The Nu Drive levers easily fit onto a regular 24″  wheel

You fit the base first where you can see the three silver parts attaching to  inside rim of wheel.

Then fit the lever part on.  You can just remove the lever and leave the base in place if you just want to remove them temporarily eg to get under a table in a cafe etc.

For more details go to site:

I call this my ‘Travel chair’,  it was expensive but should last for years and has lifetime frame guarantee. It stays in my hall cupboard and I just use my old one for around the house as that doesn’t fold as small to fit neatly away anyway!

At home cos I don’t have  car or anyone to push me around (all hills around here)  I also have a mobility scooter to get me around the village for Inca’s walks and to the local shops for food.  I like to sit on regular chairs/sofa’s and not be in wheelchair all time so sometimes I just sit on walker seat and push myself backwards with feet to get from room to room.

I can use crutches for a short time,  but with vinyl flooring that I have for wheelchairs they tend to slip from under me easily.  I tend to use these away from home just to get from door into car (while someone is loading chair into boot for me) into family members houses, or in and out of pub toilets etc

I have to have someone walking at side of me as I’m not very stable walking outdoors on uneven surfaces and over door thresholds etc.  I have some folding ones that go in bag on back of my chair.

Use it or lose it!

My neuro said this to me in the early days,  but at the time they weren’t sure what was wrong with me and I didn’t understand my body and what was happening to it.  So despite them not giving me any idea of why I couldn’t do the same things anymore, I was been told I should still try and do the same things!   And these are qualified people?

I’m thankful for my research skills I learnt at University as these have been instrumental in my understanding of what appears to be going wrong, as they couldn’t help at the time until I had a confirmed diagnosis (yes,   I got no physio despite going from walking normally to barely been able to move and no speech therapy either as I was deaf and would therefore never talk normally anyway!)

So everything I have learnt about coping and adapting,  I have taught myself and picked up tips from others who have lived with their disabilities much longer.  These are the people I consider the ‘experts’ and have quite frankly lost my faith in the medical profession.  I don’t even bother visiting my GP.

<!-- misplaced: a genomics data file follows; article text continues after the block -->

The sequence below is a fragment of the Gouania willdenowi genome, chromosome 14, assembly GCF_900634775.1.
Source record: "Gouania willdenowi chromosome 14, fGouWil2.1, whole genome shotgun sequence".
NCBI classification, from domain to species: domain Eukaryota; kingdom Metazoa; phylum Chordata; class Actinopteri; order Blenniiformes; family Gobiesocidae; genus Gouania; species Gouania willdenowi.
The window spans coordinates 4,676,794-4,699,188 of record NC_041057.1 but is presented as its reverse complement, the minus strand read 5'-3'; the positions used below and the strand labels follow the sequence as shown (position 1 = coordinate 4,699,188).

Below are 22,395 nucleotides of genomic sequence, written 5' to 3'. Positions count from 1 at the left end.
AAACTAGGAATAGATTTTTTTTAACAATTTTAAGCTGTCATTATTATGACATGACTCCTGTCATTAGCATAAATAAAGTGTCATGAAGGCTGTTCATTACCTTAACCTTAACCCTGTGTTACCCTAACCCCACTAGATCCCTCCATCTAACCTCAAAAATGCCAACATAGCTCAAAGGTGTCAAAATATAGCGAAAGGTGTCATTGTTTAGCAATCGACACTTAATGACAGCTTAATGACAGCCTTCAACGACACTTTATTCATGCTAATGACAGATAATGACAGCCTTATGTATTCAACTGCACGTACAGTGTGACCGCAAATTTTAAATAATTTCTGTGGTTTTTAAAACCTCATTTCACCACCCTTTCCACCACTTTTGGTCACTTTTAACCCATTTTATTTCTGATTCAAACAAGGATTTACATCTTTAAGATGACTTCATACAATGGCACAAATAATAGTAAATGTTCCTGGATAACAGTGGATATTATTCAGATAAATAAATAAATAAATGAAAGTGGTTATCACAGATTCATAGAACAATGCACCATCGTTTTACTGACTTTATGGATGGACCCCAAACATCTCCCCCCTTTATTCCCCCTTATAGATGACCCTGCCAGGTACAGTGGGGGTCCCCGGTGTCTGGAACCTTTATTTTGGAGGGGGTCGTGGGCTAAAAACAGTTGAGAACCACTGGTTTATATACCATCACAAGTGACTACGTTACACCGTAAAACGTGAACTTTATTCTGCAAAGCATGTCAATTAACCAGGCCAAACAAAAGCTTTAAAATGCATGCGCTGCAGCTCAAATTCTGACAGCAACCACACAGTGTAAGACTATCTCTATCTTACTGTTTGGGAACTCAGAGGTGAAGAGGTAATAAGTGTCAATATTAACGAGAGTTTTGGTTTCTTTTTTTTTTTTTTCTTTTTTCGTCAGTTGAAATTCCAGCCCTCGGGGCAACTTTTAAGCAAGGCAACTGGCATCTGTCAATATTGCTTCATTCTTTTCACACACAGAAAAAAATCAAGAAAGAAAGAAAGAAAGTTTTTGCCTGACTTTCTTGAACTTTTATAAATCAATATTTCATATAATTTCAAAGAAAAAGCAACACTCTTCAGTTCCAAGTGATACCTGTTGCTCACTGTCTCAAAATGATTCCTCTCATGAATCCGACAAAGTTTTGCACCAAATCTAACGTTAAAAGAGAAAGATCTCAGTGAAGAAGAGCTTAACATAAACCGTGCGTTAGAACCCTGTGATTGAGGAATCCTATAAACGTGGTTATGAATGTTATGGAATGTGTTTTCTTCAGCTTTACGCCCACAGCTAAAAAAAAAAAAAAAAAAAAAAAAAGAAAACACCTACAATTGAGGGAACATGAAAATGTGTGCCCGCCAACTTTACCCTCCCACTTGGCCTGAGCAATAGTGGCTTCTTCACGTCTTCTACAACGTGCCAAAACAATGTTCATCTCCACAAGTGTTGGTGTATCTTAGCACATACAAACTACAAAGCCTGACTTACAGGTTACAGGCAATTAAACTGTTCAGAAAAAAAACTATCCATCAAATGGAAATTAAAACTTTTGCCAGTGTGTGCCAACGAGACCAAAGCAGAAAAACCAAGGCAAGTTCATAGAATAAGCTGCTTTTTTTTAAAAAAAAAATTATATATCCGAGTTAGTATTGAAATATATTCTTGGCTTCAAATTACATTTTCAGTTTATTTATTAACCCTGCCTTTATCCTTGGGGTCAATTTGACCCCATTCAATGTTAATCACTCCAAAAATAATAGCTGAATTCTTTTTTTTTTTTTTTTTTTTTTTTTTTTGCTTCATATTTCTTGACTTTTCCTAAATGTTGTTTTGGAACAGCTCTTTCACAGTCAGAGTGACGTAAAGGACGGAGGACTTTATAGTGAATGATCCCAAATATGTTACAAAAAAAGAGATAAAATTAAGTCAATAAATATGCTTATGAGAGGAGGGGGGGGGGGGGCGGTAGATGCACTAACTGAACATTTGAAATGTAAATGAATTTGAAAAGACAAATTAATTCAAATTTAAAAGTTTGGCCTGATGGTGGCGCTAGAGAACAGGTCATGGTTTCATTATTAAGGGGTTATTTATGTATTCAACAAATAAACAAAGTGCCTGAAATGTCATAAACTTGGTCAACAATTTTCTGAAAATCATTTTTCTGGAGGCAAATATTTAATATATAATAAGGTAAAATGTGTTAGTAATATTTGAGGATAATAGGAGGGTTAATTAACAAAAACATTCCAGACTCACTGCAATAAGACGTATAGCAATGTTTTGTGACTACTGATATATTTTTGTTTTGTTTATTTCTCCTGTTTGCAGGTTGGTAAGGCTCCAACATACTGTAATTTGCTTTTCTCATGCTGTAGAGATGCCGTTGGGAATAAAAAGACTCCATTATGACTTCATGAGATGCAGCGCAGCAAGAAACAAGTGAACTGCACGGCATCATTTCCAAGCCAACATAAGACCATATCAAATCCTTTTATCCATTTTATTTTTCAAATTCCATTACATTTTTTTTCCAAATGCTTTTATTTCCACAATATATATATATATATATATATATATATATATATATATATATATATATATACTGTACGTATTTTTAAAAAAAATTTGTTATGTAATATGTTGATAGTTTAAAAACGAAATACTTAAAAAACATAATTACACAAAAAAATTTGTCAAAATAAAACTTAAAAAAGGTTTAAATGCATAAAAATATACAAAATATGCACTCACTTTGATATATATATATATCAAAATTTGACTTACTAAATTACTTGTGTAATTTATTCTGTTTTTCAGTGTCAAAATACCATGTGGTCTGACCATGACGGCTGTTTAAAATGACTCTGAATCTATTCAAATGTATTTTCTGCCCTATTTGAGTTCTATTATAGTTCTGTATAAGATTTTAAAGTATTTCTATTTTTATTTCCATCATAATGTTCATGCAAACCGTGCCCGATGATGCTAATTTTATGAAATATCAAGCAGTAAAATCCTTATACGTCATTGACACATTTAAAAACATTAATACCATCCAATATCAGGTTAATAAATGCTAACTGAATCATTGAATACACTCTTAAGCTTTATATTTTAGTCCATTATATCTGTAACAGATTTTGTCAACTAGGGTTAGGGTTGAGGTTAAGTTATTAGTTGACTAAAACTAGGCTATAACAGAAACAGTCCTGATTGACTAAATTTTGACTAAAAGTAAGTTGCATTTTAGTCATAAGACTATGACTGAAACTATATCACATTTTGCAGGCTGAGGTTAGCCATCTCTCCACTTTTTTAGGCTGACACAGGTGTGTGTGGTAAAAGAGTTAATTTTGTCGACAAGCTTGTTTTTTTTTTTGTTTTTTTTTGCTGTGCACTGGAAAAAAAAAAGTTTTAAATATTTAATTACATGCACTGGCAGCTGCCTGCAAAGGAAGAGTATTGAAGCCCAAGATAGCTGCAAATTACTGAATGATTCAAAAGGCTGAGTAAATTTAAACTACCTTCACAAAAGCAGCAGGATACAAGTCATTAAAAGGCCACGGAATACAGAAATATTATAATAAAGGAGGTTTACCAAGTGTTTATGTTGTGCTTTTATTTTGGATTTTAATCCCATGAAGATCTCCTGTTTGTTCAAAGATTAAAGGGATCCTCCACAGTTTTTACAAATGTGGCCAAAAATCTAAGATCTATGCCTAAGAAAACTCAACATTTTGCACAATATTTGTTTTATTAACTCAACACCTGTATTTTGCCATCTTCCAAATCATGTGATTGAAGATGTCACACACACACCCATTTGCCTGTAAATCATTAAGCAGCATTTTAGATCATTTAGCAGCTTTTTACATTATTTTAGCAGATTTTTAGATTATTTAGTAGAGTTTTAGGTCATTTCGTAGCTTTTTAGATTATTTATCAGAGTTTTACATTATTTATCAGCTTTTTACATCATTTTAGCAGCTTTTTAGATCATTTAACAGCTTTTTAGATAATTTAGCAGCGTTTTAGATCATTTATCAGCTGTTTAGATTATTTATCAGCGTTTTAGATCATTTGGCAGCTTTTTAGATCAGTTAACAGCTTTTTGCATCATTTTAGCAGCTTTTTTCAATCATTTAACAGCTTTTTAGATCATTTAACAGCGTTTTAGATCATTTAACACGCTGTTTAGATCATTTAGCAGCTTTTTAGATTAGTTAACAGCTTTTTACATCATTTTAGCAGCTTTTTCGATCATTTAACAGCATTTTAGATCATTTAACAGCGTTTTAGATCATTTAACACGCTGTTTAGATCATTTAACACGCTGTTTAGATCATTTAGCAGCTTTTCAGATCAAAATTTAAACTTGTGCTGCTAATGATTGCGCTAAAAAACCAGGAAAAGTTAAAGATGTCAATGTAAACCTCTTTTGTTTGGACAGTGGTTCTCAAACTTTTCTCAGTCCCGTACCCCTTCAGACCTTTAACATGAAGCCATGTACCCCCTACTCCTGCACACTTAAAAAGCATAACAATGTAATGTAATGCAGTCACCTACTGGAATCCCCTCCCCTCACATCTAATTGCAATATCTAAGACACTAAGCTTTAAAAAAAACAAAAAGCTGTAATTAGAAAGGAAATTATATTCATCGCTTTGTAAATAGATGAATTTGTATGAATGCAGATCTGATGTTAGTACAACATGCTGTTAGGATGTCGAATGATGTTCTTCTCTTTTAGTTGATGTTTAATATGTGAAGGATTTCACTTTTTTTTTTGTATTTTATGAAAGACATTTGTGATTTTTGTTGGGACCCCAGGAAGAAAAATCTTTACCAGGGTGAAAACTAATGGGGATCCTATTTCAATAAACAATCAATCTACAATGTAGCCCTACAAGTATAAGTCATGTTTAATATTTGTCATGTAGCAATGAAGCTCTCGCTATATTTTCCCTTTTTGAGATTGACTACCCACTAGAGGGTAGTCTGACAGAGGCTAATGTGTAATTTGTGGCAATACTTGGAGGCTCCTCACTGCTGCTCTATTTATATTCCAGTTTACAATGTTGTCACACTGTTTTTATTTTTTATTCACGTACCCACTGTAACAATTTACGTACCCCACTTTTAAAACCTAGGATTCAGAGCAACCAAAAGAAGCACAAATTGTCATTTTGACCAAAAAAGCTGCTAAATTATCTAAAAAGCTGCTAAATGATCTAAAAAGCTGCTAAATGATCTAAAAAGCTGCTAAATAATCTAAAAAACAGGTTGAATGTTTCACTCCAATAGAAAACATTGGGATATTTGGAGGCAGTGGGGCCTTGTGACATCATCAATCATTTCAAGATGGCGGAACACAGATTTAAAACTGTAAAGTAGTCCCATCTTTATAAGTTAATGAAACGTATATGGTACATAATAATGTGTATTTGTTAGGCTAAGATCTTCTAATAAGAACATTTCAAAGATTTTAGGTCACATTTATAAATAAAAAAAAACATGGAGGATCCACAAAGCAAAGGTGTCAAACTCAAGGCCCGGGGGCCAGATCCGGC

I saw a program on telly where they had put some old blokes in isolated farmhouses to look after themselves to see if modern life was making people lose skills or age faster  I think. I can’t remember all details but some of results were that the men actually got some skills back,  one was able to walk without his stick and stopped using it,  another was standing up straighter rather than bent over and doing more with his hands.   What does this have to do with me?

Well I was wondering as I lived alone and had been more or less ‘left to my own devices’ to work out everything myself if that was why I had managed to stay independent?

On one of my few medical appointments when the OT (I did get one eventually!) from Neuro Rehab Team comes out to assess me  – now they have finally realised I do have something that has been progressing for the last 7 years –  she was impressed by my ‘initiative and compensation skills’  and that I had found a way around all the daily difficulties so I could carry on independantly.   At least,  I hope she was genuinely impressed and not just been patronising.

The argument I have with my GP surgery is when they come to take my blood for thyroid levels,  they ask you to phone and they will say if its ok or not. However they wont test T3 which was the one that was dangerously low when the Ataxia started and they wont tell me the numbers,  so how I’m expected to manage the condition effectively to prevent it happening again I don’t know.  The nurse tends to talk down to me like I was a child.

Why do people assume you have learning difficulties just cos you are struggling to speak/in a wheelchair or deaf? If like me you have all three to contend with you get it on a daily basis from most people!  It does tend to put you off the whole ‘socialising’ thing and it’s much easier to socialise online where you don’t seem to get judged as much.

Anyway time to get up,  Inca needs her walk,  getting dressed is a physio routine in itself! Time to get on my daily routine of exercising every part of the brain before the day is out.